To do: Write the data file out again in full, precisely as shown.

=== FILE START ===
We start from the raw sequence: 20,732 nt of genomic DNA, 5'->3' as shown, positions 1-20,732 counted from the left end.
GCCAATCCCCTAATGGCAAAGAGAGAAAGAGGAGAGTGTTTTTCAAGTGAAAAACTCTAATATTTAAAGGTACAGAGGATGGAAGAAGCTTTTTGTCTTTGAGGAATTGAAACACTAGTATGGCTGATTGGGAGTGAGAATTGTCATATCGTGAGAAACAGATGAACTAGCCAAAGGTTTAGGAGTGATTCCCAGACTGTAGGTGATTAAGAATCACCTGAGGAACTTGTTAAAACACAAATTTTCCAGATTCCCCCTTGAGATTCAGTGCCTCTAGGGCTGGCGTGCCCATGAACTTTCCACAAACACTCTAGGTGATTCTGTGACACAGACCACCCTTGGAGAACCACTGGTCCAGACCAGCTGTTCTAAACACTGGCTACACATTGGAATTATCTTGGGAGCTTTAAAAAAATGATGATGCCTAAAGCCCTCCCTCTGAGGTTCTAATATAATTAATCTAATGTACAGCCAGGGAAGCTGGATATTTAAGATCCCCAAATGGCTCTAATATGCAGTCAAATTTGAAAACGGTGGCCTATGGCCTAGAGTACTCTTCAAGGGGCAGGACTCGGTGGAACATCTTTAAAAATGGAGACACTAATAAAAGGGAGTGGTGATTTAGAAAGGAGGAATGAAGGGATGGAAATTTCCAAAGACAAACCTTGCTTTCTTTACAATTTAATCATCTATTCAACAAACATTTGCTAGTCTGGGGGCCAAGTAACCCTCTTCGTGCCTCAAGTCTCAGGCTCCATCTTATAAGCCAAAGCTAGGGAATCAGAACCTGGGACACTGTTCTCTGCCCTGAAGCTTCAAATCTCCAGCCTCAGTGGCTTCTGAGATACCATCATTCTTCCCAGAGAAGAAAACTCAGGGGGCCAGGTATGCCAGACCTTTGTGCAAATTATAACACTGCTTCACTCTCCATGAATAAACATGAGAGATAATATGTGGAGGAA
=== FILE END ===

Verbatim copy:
We start from the raw sequence: 20,732 nt of genomic DNA, 5'->3' as shown, positions 1-20,732 counted from the left end.
GCCAATCCCCTAATGGCAAAGAGAGAAAGAGGAGAGTGTTTTTCAAGTGAAAAACTCTAATATTTAAAGGTACAGAGGATGGAAGAAGCTTTTTGTCTTTGAGGAATTGAAACACTAGTATGGCTGATTGGGAGTGAGAATTGTCATATCGTGAGAAACAGATGAACTAGCCAAAGGTTTAGGAGTGATTCCCAGACTGTAGGTGATTAAGAATCACCTGAGGAACTTGTTAAAACACAAATTTTCCAGATTCCCCCTTGAGATTCAGTGCCTCTAGGGCTGGCGTGCCCATGAACTTTCCACAAACACTCTAGGTGATTCTGTGACACAGACCACCCTTGGAGAACCACTGGTCCAGACCAGCTGTTCTAAACACTGGCTACACATTGGAATTATCTTGGGAGCTTTAAAAAAATGATGATGCCTAAAGCCCTCCCTCTGAGGTTCTAATATAATTAATCTAATGTACAGCCAGGGAAGCTGGATATTTAAGATCCCCAAATGGCTCTAATATGCAGTCAAATTTGAAAACGGTGGCCTATGGCCTAGAGTACTCTTCAAGGGGCAGGACTCGGTGGAACATCTTTAAAAATGGAGACACTAATAAAAGGGAGTGGTGATTTAGAAAGGAGGAATGAAGGGATGGAAATTTCCAAAGACAAACCTTGCTTTCTTTACAATTTAATCATCTATTCAACAAACATTTGCTAGTCTGGGGGCCAAGTAACCCTCTTCGTGCCTCAAGTCTCAGGCTCCATCTTATAAGCCAAAGCTAGGGAATCAGAACCTGGGACACTGTTCTCTGCCCTGAAGCTTCAAATCTCCAGCCTCAGTGGCTTCTGAGATACCATCATTCTTCCCAGAGAAGAAAACTCAGGGGGCCAGGTATGCCAGACCTTTGTGCAAATTATAACACTGCTTCACTCTCCATGAATAAACATGAGAGATAATATGTGGAGGAA